Complex Event Processing (CEP) technologies enable firms to discover trends by analyzing large volumes of data, also known as events, such as major trade flows. Enterprise-wide architectures that are event-driven or service-oriented can then be built to react and take advantage of the identified trends.
CEP-based reviews can spot patterns and decipher the impacts of event trends. Each event generates information, known as an event record or event message, which is kept and sorted by a CEP system in order to generate relevant sets of data. In addition, data can be combined from multiple sources to produce a summary view.
The most common way to connect events with CEP applications and systems is through a method called publish/subscribe (pub/sub). In this process, the event data publishes its data, to which the CEP application is the subscriber. The subscriber interprets and processes the published information and links data to the CEP platform. All information is transmitted using a messaging infrastructure or software.
The CEP employs predefined rules to process and sort information. These rules are generally used to look out for specific events that might indicate an area of concern or opportunity for a company. Once the data is processed, a firm has the ability to analyze a series of events in context, also known as an event stream, in order to observe patterns. In this sense, CEP systems are used for information detection as they monitor incoming events.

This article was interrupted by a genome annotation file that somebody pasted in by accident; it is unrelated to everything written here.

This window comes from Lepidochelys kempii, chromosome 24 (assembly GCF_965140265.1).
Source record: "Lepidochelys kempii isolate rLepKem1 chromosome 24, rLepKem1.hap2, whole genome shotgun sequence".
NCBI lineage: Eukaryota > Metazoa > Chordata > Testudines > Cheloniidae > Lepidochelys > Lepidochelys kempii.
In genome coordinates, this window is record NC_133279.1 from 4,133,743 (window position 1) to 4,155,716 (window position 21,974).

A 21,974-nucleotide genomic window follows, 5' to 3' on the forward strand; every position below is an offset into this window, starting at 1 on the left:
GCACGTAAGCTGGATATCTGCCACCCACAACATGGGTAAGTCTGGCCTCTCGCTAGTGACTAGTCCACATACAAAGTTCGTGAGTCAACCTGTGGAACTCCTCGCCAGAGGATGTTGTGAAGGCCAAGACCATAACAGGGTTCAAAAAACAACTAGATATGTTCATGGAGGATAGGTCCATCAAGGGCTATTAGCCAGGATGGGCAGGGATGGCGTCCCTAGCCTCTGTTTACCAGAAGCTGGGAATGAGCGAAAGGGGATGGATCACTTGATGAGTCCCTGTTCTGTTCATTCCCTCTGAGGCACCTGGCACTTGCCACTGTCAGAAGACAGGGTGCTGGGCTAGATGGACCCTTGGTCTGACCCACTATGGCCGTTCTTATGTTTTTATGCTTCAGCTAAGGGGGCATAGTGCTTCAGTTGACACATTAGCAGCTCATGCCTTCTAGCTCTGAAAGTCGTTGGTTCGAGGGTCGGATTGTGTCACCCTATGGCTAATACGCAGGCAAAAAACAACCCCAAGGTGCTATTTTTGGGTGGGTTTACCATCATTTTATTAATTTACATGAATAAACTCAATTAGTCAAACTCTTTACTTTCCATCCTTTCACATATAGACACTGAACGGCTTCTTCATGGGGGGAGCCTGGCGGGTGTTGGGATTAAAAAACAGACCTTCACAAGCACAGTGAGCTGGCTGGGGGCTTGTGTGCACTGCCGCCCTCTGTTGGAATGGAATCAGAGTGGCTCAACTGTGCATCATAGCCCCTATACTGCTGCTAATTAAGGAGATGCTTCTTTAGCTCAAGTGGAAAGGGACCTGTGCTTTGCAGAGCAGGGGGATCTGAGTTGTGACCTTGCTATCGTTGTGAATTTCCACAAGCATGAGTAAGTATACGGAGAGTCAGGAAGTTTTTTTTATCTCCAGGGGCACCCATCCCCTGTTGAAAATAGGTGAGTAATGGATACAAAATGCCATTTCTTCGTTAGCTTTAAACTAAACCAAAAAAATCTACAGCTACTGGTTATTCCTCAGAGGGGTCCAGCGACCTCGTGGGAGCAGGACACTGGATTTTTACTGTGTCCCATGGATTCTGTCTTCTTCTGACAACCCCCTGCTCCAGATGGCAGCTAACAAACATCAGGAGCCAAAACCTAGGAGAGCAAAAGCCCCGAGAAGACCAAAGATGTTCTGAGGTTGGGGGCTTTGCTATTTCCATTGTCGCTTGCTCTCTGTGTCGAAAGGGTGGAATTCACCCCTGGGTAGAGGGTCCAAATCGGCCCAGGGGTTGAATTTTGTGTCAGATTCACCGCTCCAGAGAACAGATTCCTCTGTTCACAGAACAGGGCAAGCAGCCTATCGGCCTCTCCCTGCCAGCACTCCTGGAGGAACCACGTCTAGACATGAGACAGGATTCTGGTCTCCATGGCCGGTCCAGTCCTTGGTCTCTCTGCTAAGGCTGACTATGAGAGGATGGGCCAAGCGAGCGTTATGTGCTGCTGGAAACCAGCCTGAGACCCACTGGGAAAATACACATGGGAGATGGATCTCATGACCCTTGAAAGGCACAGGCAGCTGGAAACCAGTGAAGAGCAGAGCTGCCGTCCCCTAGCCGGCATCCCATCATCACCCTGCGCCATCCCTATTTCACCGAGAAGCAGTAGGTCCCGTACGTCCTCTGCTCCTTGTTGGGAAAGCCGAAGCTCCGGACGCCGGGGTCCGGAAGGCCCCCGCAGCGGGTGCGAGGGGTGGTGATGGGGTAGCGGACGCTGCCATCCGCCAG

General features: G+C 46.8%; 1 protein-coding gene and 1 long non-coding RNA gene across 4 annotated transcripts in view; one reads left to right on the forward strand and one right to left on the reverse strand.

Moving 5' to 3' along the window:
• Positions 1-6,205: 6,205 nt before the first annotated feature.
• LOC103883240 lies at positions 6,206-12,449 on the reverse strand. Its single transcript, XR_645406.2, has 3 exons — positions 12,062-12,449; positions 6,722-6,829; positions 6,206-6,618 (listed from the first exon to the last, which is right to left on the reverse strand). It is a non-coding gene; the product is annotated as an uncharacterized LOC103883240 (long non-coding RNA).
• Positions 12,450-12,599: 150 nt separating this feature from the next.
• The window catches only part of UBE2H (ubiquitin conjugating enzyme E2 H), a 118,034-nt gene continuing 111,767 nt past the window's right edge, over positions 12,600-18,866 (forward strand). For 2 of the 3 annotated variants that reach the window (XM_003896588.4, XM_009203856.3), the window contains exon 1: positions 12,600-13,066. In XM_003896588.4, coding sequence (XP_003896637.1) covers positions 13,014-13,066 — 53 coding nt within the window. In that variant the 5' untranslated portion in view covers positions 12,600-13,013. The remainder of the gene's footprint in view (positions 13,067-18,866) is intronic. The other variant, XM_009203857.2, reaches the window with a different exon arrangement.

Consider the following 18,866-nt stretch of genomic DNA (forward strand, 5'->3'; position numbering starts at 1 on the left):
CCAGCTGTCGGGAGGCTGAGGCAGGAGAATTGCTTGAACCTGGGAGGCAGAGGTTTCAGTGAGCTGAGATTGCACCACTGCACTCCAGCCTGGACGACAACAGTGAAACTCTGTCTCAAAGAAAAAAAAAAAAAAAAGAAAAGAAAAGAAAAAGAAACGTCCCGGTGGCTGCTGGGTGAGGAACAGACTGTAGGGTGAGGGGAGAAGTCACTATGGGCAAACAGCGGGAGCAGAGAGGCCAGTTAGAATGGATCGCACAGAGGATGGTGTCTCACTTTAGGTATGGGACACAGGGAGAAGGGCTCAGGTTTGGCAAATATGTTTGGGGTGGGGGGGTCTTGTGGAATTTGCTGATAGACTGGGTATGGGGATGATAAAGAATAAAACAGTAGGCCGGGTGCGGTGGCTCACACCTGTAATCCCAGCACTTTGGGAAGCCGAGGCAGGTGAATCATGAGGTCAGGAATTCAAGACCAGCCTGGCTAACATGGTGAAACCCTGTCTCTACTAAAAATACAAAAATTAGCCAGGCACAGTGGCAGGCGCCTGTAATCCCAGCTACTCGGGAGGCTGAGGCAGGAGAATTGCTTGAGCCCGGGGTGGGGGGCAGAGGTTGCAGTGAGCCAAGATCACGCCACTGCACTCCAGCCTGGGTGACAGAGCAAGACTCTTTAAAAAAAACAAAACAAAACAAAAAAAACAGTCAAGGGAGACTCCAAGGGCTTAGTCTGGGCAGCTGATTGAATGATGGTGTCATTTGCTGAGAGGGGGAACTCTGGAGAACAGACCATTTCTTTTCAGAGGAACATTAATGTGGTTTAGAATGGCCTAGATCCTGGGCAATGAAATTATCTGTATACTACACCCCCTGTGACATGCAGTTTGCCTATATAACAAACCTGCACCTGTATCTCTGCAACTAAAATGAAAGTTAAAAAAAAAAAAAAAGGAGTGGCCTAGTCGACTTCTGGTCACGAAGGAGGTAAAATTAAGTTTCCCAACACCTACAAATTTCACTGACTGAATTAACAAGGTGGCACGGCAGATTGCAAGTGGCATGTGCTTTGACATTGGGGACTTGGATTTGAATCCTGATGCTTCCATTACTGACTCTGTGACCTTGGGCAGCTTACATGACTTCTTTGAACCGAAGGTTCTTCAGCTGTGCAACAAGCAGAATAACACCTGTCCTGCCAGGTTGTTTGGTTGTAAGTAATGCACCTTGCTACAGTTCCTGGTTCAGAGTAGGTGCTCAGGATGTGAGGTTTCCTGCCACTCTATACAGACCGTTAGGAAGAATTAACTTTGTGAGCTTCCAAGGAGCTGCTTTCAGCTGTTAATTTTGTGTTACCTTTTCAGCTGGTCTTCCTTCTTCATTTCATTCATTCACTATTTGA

The CEP sorts and manages massive amounts of incoming data, also called Big Data, using a continuous query—constantly analyzing events and producing data sets. Data is updated and sorted in real-time, allowing firms to respond immediately to opportunities or threats.
For example, The National Security Agency (NSA) of the U.S. federal government uses CEP technology to analyze information and uncover patterns. Anti-terrorist CEP systems spot correlated events by sifting through billions of messages in order to find a pattern or recurring message that could potentially indicate a terrorist threat.
A CEP system can also show a tally of all events matching a certain criteria. CEP’s also serve as a form of data collection, as the data produced by the CEP can be can be stored and referenced at a later date. Summary data is also useful for observing statistics in trends, thus allowing you to assess the current state of a business.